James Dibble’s belongings were packed and loaded in the car on the morning of Sunday, June 30 — his mother was throwing him out.
Wendy Lisman’s relationship with her son had steadily deteriorated since he moved into her rural Mud Road home in Ephratah after his release from Fulton County Jail four months earlier. Against her wishes, he hadn’t found steady work and continued to use drugs.
Then in late June, Lisman’s gold jewelry went missing. She reported the items stolen, then confronted her son, touching off a weekend of bitter quarreling that ended with her telling him he had to leave.
“She felt very betrayed by [the theft],” Fulton County District Attorney Louise Sira recounted Tuesday. “She was very devastated that he had treated her this way.”
Dibble grabbed a bolt-action .22-caliber rifle his mother had borrowed to ward off rodents from her garden and tracked her down to her bedroom. He shot her once in the back of her head at point-blank range, dragged the body several feet from where it had fallen by the bed, reloaded the rifle and then fired a second fatal shot into her head.
Dibble, 29, now faces up to life in prison after being convicted Tuesday of second-degree murder in Fulton County Court. Jurors also found him guilty of felony counts of criminal possession of a weapon and criminal possession of stolen property, in addition to a pair of misdemeanor counts of possession of stolen property.
Jurors deliberated for about five hours Tuesday before returning a guilty verdict on all counts. Sira said investigators were able to provide a host of evidence against Dibble, including DNA samples and a strict timeline of events that placed him at the scene of the crime.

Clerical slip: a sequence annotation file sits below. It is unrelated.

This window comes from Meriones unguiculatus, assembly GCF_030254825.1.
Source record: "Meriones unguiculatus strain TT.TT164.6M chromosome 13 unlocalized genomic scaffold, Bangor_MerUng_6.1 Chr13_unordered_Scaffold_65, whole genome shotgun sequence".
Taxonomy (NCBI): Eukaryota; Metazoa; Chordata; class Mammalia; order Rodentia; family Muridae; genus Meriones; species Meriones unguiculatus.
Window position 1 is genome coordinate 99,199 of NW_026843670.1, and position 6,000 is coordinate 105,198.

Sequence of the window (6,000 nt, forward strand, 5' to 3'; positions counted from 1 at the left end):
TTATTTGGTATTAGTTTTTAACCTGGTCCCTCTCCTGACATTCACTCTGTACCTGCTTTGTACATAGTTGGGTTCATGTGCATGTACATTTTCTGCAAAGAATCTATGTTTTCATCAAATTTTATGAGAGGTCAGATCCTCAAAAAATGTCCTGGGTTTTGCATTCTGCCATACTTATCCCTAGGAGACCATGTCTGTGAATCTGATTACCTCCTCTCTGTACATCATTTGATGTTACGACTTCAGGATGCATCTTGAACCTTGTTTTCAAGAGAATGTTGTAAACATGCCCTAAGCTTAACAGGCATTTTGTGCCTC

“The tight time frame established by police left little opportunity for anyone else to have committed the crime,” she said.
Robert Abdella, Dibble’s defense attorney, couldn’t be reached for comment following the verdict.
Dibble had an extensive criminal history in Fulton County, including convictions on counts of burglary and promoting prison contraband. But Lisman, 59, was resigned to getting him back on his feet, Sira said.
As the months passed, though, Dibble continued down the same troubled path. By summer, he was again facing a felony charge for collecting $5,600 in unemployment insurance when he had a job in Broadalbin.
Sira said Dibble was getting desperate. His confrontation with his mother had only worsened matters.
“He had mounting pressures going into the weekend of June 30 and they came to a head when he realized she had packed his things and put them in a car,” she said. “She wasn’t messing around.”
After shooting his mother, Dibble pawned off some of her belongings, including a chain saw and NASCAR memorabilia. He also took her cherished 1997 Mercedes on a jaunt to Amsterdam to score heroin, Sira said.
A neighbor who hadn’t seen Lisman all day on June 30 tried calling the residence that evening, but got Dibble instead. The first time, he told her that she was in Fort Plain observing flood damage from a recent storm and the second time that she was gambling at a casino.
Suspicious, the neighbor entered Lisman’s home on the morning of July 1 and discovered her body. Dibble remained at large until a state trooper spotted the Mercedes parked at the Mayfield Marina during the afternoon that day.
Investigators later determined Dibble had sold his mother’s jewelry at Double Eagle Coin in Gloversville on three separate occasions in June. Though the jewelry was melted down, the shop owner had receipts that showed the items and was able to identify Dibble as the person who sold them.
Lisman’s family, including two of her children from Florida, attended the proceedings. Jurors deliberated following about seven days of testimony.
Dibble is scheduled to be sentenced on June 12. He faces between 25 years and life in prison.